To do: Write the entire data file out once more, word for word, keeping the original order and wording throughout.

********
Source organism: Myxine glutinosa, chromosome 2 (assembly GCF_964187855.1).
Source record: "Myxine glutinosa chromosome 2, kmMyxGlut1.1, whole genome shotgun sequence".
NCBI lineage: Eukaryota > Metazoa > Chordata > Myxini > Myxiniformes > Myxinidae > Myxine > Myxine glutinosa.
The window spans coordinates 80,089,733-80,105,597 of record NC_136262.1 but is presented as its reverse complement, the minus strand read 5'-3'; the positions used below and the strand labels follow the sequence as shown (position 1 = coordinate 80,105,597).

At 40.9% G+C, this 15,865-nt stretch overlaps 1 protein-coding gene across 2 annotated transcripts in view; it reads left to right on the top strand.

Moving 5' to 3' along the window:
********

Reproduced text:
Source organism: Myxine glutinosa, chromosome 2 (assembly GCF_964187855.1).
Source record: "Myxine glutinosa chromosome 2, kmMyxGlut1.1, whole genome shotgun sequence".
NCBI lineage: Eukaryota > Metazoa > Chordata > Myxini > Myxiniformes > Myxinidae > Myxine > Myxine glutinosa.
The window spans coordinates 80,089,733-80,105,597 of record NC_136262.1 but is presented as its reverse complement, the minus strand read 5'-3'; the positions used below and the strand labels follow the sequence as shown (position 1 = coordinate 80,105,597).

At 40.9% G+C, this 15,865-nt stretch overlaps 1 protein-coding gene across 2 annotated transcripts in view; it reads left to right on the top strand.

Moving 5' to 3' along the window: